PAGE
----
When billionaire Chris Cline’s company bought an option to mine a swath of northern Wisconsin in 2010, the company touted the project’s potential to bring as many as 700 well-paid jobs to a hard-pressed part of the state.
But the Florida-based company wanted something in return for its estimated $1.5 billion investment—a change to Wisconsin law to speed up the iron-mining permit process.
So, Cline officials courted state legislators and hired lobbyists. And, unbeknownst to Wisconsin voters and lawmakers, the company waged a more covert campaign, secretly funding a nonprofit advocacy group that battered opponents of the legislation online and on the airwaves.
Since the Supreme Court’s 2010 Citizens United ruling, which allowed corporations and unions to spend unlimited amounts on politics, hundreds of millions of dollars have flooded into the political system—much of it through nonprofit groups that have no legal obligation to identify their donors.
Usually such efforts remain hidden from view, leaving voters unaware of who’s paying for the gush of campaign calls, flyers, and attack ads. But a court filing recently made public by a federal appeals court in Chicago provides a rare look at how “dark money” groups helped one company get what it wanted.
The document shows how, in its push for a new state law, a Cline Group subsidiary gave $700,000 to a conservative nonprofit in 2011 and 2012. That group, in turn, donated almost $3 million in 2012 to a second, like-minded nonprofit that also campaigned to change the mine-permit process, tax filings show.
Both nonprofits worked to pass the mining bill. One helped to write the measure and launched a radio campaign even before it was introduced. The other tried to pressure a Republican holdout. Together, the two groups played a critical role in defeating a freshman Democratic state senator who’d voted against the bill, paving the way for its passage months later.
After the 2012 elections, some observers downplayed the impact of dark money groups after most of the candidates supported by the largest one, Karl Rove’s Crossroads GPS, lost. As this year’s elections approach, the Cline Group’s strategy in Wisconsin reveals the much bigger impact such groups can have in state races. Here their money goes much further, in some cases dwarfing the amount candidates themselves spend on their campaigns.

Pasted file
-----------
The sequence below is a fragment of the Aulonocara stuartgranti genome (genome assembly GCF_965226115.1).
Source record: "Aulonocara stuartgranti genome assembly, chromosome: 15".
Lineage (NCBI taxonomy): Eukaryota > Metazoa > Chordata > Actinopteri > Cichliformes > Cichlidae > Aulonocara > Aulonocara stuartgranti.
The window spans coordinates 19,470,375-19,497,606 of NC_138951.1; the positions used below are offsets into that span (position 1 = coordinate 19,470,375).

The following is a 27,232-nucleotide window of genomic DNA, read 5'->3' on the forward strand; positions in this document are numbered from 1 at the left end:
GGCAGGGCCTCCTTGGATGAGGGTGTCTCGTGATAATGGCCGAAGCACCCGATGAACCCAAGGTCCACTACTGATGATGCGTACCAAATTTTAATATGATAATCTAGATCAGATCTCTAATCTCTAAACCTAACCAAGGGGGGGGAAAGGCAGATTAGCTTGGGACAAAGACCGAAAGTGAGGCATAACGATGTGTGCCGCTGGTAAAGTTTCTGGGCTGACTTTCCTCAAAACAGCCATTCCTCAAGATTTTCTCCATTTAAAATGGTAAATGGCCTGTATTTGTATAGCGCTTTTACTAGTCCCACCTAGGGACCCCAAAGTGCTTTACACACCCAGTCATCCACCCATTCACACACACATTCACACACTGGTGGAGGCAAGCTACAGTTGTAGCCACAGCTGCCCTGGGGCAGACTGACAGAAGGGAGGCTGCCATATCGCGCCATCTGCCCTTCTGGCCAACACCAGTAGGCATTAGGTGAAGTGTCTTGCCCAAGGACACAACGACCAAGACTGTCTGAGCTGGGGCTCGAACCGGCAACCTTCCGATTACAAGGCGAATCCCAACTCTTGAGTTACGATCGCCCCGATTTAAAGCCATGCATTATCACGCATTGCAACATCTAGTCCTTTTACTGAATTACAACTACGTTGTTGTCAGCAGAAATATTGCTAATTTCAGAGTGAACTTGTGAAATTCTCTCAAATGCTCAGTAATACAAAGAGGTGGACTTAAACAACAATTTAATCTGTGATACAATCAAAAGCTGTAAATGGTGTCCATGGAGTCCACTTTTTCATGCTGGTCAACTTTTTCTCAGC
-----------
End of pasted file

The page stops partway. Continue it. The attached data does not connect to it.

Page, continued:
The nonprofits that pushed for the mining law—the Wisconsin Manufacturers & Commerce Issues Mobilization Council (WMC), an arm of the state’s largest business lobby, and the Wisconsin Club for Growth—declined to comment for this story. On its website, the WMC states “we have never disclosed our donors, and never will.”
In an interview, James Buchen, a former WMC vice president, said the group’s efforts on behalf of the mining bill were no different from its support of other pro-business legislation. “Our interest in this was trying to create an environment where someone was interested in coming and mining in the state,” said Buchen, who left in 2012 to start a lobbying practice.
A spokesman for Gogebic Taconite, Cline’s Wisconsin subsidiary, did not respond to requests for comment.
Still, documents and interviews show that Gogebic’s money secretly made its way into the political battle over the mining law—and that the efforts of the WMC and the Wisconsin Club for Growth significantly swayed the results.
With the help of ads funded by the two groups, the GOP retook the state senate in 2012 and passed mining legislation similar to what the company had wanted.
Sen. Dale Schultz, R-Richland Center, the veteran legislator targeted by one of the groups, said Gogebic’s efforts to hide its influence went beyond anything he’d witnessed since his election to the state assembly. “I’ve never seen anything like this done by special interests in Wisconsin in 32 years,” he said.
The battle over the mining bill began in 2011, months after the Cline Group announced plans to apply for a permit to build an iron mine in the Penokee Hills of northern Wisconsin, not far from the Lake Superior shoreline. Gogebic began working with two Republican state legislators on a bill to speed up the process of securing a permit, the Wisconsin State Journal reported. Without the legislation, a Gogebic official told the paper, the company “would have to re-evaluate” whether it wanted to build the mine.
Changing the law was an easy sell for many Republican lawmakers. Gov. Scott Walker, a recently elected Republican, had pledged to create 250,000 jobs in his first term, and attracting a mining company to the state would be a step toward that goal.
The WMC, which lobbies for pro-business legislation, was a natural partner for Gogebic.
With a coordination that one lawmaker found suspect, the WMC had glossy brochures supporting a draft of the bill ready to distribute almost immediately after it became public in May 2011.